For this year, Davin predicts an an increase in senior housing projects, more millennials moving into the residential market and a continued increase in prices, but not as dramatic as in 2017.
Marijuana-related businesses inked fewer real estate deals in the Portland area in 2017 due to legislative inaction, high construction costs and a low industrial vacancy rate.
The marijuana industry has driven a lot of activity in the Portland industrial real estate market in recent years, said Justin Lamontagne, partner and broker at NAI The Dunham Group in Portland. The growth in that industry – along with craft brewing, fitness facilities and craft food and beverage production – helped drive the industrial vacancy rate in Portland from a healthy 8 percent in 2011 to an astonishing 1.25 percent in 2017, Lamontagne said. But that growth seemed to level out in 2017 as marijuana entrepreneurs remained interested but seemed more reluctant to sign on the dotted line, he said.
“That industry which drove so much activity in years past really slowed down in 2017,” Lamontagne told the conference audience. “There are just too many unknowns, a real lack of legislative direction. We had a lot of interest, a lot of inquiries, but inking deals, and closing deals, was very challenging in 2017. I think that stands to change in 2018.”
Once Maine launches its recreational market – state lawmakers are crafting a bill now on how to regulate adult-use cultivation, manufacturing and sales –Lamontagne predicts it will be rural areas and northern Maine that will see the majority of industrial real estate deals. Greater Portland just doesn’t have the industrial space available to house much of these kinds of high-impact businesses – of the 18.6 million square feet of industrial space that exists, only 233,000 square feet of it is available to rent, he said. But rural areas and northern Maine still have space available, he said.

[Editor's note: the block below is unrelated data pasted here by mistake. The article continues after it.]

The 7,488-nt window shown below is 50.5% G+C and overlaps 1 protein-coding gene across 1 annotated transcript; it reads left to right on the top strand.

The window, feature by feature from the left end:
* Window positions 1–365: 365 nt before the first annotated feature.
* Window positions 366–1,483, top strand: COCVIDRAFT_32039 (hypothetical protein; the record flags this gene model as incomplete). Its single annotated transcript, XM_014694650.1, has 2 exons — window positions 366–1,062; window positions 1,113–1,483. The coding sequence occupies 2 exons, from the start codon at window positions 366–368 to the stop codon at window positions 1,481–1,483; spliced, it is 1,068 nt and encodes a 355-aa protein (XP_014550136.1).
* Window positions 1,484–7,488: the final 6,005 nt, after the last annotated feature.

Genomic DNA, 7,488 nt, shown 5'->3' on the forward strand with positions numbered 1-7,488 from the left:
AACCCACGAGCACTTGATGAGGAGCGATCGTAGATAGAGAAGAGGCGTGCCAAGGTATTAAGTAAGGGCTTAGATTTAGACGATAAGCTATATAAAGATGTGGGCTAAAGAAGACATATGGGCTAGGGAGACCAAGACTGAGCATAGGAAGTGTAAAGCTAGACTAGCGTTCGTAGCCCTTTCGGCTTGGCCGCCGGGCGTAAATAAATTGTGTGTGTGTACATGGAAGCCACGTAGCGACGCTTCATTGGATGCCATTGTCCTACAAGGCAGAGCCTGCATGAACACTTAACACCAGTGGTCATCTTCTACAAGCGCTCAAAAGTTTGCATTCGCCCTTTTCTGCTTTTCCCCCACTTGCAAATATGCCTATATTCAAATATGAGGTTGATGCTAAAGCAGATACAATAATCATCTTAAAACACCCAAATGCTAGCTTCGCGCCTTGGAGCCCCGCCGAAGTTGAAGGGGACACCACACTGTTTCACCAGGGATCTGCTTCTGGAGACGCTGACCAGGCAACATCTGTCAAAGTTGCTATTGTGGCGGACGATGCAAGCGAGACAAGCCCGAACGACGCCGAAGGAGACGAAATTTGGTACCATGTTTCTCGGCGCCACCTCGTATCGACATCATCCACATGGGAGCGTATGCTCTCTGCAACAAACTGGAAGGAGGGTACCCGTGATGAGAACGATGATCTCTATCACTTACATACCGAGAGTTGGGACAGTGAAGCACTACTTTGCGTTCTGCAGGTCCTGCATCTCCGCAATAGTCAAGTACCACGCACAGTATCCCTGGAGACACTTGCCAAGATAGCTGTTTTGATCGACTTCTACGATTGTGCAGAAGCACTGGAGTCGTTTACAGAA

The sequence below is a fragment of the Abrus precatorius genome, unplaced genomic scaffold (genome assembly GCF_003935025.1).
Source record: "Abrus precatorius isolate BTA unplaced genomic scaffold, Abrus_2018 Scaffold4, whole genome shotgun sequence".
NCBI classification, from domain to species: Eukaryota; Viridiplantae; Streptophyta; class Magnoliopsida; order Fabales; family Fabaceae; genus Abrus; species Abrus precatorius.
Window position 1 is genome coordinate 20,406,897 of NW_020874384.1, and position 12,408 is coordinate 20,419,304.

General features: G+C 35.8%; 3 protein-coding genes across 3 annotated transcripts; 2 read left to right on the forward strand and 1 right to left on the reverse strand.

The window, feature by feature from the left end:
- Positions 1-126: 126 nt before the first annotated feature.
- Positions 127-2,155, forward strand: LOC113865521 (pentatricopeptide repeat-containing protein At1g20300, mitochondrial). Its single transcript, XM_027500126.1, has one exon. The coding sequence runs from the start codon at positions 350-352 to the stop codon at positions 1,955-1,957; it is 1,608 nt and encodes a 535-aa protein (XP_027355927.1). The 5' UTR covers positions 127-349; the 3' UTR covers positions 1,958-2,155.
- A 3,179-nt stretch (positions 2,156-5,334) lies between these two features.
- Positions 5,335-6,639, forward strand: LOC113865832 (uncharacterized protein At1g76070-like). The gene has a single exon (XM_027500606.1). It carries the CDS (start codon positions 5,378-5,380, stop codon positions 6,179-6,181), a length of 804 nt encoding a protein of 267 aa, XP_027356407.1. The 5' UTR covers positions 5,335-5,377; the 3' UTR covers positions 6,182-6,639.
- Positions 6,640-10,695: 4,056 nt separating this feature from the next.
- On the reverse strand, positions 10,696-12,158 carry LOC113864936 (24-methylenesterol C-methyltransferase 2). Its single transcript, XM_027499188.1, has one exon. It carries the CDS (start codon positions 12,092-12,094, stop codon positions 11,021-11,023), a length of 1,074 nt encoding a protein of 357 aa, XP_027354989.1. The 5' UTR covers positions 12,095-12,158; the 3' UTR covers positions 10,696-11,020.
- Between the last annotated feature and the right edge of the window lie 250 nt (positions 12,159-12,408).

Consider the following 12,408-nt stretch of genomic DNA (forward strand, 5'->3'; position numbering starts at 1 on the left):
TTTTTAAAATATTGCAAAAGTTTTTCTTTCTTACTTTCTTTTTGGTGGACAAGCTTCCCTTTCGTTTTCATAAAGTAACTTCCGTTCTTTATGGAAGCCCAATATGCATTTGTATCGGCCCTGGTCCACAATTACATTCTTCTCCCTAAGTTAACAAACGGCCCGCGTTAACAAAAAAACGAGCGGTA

“We just don’t have any place for these guys to go,” Lamontagne said. “The real great opportunity in my opinion for those communities that do embrace this industry is going to be in the rural markets and the secondary markets, where they still have big mills and shuttered factories and a need for new jobs and new commerce. If people do want to take advantage of this new industry, that is where it’s going to happen.”
Vacancy rates for retail space in southern Maine increased in 2017, but they are still less than half the national average.
Karen Rich, a commercial broker and vice president of Cardente Real Estate in Portland, noted that vacancy rates in Greater Portland went from 3.44 percent in 2016 to just over 5 percent in 2017. The national rate remained consistent from year to year at 11 percent.
One of the most significant losses last year was at the Maine Mall in South Portland, where the Bon-Ton department store left a 120,800-square-foot hole when it closed in August. The Sports Authority in the Maine Mall also closed, but the space already has been leased to Round One Entertainment Inc.